13. The method of claim 12, wherein calculating the reference gain value is performed in accordance with the expression
g r = L ref L k ,
where gr is the reference gain value, and Lref is the constant reference loudness value.
14. The method of claim 13, wherein:
calculating the maximum gain value is performed in accordance with the expression
g m = 2 n - 1 a max ,
where gm is the maximum gain value, n is the number of bits per digital audio sample, and amax is the maximum absolute sample value in the current block of digital audio samples; and
choosing the estimated gain value is performed in accordance with the expression ge=min (gr, gm), where ge is the estimated gain value.
15. The method of claim 14, wherein the selecting is performed in accordance with the expression gk=min (w1gk-1+w2ge, gm), where gk is the selected current gain value, and w1 and w2 are weighting factors.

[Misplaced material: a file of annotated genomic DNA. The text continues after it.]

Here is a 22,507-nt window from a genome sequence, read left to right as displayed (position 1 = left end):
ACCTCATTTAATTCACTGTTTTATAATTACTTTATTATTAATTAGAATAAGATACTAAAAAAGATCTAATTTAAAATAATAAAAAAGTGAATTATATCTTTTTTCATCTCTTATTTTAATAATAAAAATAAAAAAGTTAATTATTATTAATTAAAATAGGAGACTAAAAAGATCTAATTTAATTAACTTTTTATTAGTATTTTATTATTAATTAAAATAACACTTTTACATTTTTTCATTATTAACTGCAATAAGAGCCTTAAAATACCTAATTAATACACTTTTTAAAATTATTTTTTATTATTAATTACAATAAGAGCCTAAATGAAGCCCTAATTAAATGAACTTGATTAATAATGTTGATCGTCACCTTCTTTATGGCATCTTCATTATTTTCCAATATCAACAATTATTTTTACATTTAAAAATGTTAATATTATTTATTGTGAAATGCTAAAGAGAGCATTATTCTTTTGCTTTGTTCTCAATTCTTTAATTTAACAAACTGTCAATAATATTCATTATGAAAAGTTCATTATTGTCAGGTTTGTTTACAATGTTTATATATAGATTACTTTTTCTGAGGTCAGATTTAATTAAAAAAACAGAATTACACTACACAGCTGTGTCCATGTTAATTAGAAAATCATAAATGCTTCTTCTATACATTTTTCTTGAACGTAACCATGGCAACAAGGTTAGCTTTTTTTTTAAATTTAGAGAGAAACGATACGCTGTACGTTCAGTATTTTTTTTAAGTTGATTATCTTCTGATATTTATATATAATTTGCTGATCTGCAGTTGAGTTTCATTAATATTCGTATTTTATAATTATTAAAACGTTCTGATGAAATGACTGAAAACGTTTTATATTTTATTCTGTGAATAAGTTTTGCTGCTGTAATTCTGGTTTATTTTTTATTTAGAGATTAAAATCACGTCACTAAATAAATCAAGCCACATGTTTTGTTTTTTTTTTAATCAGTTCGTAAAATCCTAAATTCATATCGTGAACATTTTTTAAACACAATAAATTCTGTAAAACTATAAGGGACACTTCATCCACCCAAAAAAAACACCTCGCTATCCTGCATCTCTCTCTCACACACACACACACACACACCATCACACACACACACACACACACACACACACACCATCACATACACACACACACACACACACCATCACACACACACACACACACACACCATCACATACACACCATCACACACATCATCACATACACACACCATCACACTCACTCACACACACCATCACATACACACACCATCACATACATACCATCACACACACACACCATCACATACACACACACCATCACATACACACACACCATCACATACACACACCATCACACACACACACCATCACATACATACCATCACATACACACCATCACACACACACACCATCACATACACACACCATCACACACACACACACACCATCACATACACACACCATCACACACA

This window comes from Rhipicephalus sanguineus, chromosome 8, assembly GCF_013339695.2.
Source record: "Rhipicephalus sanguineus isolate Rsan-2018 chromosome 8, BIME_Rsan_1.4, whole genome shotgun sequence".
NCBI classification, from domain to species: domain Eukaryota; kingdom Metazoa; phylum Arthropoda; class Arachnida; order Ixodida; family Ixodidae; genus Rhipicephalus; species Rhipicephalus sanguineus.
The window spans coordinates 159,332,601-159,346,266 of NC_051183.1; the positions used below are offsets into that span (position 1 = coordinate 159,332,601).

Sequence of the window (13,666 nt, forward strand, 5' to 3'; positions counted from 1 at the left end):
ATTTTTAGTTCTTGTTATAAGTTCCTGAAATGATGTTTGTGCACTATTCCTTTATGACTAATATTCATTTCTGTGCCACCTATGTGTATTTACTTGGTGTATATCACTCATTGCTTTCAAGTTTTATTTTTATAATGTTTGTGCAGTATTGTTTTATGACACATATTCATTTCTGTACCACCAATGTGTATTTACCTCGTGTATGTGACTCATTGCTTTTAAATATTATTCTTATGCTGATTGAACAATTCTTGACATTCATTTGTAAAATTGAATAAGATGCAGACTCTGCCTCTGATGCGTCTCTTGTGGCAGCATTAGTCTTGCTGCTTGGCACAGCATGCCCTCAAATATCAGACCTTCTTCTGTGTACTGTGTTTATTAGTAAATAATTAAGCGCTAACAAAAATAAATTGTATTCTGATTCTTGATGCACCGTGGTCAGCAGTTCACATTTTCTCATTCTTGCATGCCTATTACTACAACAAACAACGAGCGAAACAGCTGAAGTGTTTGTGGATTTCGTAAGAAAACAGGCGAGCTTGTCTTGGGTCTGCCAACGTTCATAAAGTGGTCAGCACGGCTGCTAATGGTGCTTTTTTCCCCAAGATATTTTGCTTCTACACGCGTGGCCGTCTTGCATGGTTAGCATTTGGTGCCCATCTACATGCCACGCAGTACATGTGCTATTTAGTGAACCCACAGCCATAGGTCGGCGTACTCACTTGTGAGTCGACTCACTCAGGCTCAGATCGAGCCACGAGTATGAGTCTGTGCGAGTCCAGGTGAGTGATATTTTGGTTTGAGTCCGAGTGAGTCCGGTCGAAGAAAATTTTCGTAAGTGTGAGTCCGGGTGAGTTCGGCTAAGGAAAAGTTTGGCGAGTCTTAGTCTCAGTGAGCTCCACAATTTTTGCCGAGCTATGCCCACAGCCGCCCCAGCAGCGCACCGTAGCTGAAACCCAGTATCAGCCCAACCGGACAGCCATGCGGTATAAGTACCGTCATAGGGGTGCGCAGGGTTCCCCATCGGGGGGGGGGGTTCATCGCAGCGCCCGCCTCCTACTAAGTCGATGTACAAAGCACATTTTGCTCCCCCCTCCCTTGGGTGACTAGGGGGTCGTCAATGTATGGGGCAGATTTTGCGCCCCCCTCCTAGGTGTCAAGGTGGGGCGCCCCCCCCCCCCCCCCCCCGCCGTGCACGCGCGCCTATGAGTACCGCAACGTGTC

16. The method of claim 10, wherein modifying the current block of digital audio samples is performed for a predetermined time period after initializing processing of the media stream.
17. The method of claim 10, wherein modifying the current block of digital audio samples is performed for a predetermined number of blocks of the digital audio samples after initializing processing of the media stream.
18. The method of claim 10, wherein:
one digital audio sample is represented by sixteen bits; and
one block of digital audio samples is represented by 1024 digital audio samples.